CN: Tomorrow you’ll be at NLM to talk about “A Look into the Pensieve: Reflections on Harry Potter at Twenty Years.” Will you tell us a little about the Pensieve and what we can expect to see?
EB: In the Harry Potter series, a Pensieve is a fictional (i.e. non-historical) magical artifact that allows advanced witches and wizards to revisit details stored in their own (and others’) memories. In Harry Potter and the Goblet of Fire, Dumbledore explains to Harry the benefits of this practice:
“I use the Pensieve. One simply siphons the excess thoughts from one’s mind, pours them into the basin, and examines them at one’s leisure. It becomes easier to spot patterns and links, you understand, when they are in this form.”
I wanted to draw on the concept of the Pensieve for my lecture, looking not only at the impact of the series on my own experiences, but also at the impact of now several-generations-grown of Harry Potter fans on the larger (mostly Western, but also worldwide) culture. While I do not have a Pensieve within my reach, I do have the Internet, its own type of magical keeper of memories. I will be discussing such vibrant contributions by the fandom as Wrock (HP-themed music genre), the playing of Quidditch by students enrolled at universities and colleges alongside traditional sports, and the social-justice fight being taken on in the name of Dumbledore’s Army.
CN: How has studying the Library’s collections changed the way you think about the Harry Potter series?
EB: My relationship with “Mr. Potter” does not have the most auspicious beginnings, mostly due to my being a freshman in college at the time of our first encounter: Harry Potter was not a book of my childhood, I reasoned, and I had moved on from childhood, hadn’t I? Oh, the hubris of the newly-not young! By that time both my sister and my best friend were handing me their copies of Harry Potter and the Sorcerer’s Stone, I caved. And by the midnight release of Harry Potter and the Goblet of Fire, I was anxiously standing in line for my own copy to devour as soon as it was in my hands. Fortunately, this mistake of Youth only involved overlooking a subjectively enjoyable and objectively impactful series for a few years, not flying too near the sun as Icarus did.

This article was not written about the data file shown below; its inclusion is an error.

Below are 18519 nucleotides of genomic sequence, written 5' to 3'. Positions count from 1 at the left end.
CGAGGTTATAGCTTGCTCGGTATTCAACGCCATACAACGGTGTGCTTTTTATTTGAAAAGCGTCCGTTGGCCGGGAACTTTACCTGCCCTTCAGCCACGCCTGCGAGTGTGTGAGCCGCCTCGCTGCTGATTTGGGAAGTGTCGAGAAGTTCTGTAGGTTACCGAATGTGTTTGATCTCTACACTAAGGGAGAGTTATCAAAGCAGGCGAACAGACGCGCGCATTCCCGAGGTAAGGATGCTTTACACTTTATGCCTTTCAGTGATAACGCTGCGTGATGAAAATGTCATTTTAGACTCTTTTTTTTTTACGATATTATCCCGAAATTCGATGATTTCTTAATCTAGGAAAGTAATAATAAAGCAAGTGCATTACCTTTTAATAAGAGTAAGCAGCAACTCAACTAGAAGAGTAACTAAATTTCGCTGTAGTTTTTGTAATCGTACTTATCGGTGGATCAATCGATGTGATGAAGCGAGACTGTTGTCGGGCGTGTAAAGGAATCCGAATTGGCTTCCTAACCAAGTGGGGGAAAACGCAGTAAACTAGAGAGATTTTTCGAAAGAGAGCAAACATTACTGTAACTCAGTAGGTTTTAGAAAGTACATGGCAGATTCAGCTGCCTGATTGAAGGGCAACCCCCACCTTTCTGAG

My time at the HMD was transformative to me as a thinker and as a creative, and the Harry Potter exhibition was no exception. The project’s historical consultant, Dr. Mark Waddell of Michigan State University (surprise! a fan of the series) suggested some readings to flesh out my understanding of the History of Science, or as I came to see it, “histories of this thing-we-call-science-for-right-now.” It became clear to me that the thinkers who influenced the logic of Rowling’s world were not adherents to a monolithic concept called “science,” nor were they attempting to create such a field.
Understanding that there is no “Big T” truth, even with things so seemingly black-and-white as “science,” fundamentally altered the way that I view my own scientific literacy, public science and health information, and, most importantly, my health care providers. In the end, they are people trying to use what tools they have encountered, drawn from what others have learned and shared and modified, to help heal their fellow humans (or companion species!). Just as young Harry discovers an entirely new way of interacting with the world around him, so, too, can we, via intellectual and emotional openness to new ways of conceiving and perceiving.
This is not to say that Rowling’s works are without fault, nor the fandom surrounding it. While I will discuss some examples of valid criticism of the series in my lecture, for the most part my time spent with Harry Potter and his community (imagined and real) has been nothing but a joy. Truth be told, the deeper I entered his world, the larger mine became.
As part of a week-long celebration of the 20th anniversary of the publication of Harry Potter and the Philosopher’s Stone, the National Library of Medicine presents two special lectures. The celebration will also include a special display of the 15th, 16th, and 17th century books that influenced the Harry Potter series along with the six-banner traveling exhibition, Harry Potter’s World: Renaissance Science, Magic, and Medicine. Visit this special exhibition in the History of Medicine Reading Room at NLM, June 26–30, 2017.
Elizabeth Bland’s presentation is part of our ongoing history of medicine lecture series, which promotes awareness and use of the National Library of Medicine and other historical collections for research, education, and public service in biomedicine, the social sciences, and the humanities. All lectures are live-streamed globally, and subsequently archived, by NIH VideoCasting. Stay informed about the lecture series on Twitter at #NLMHistTalk.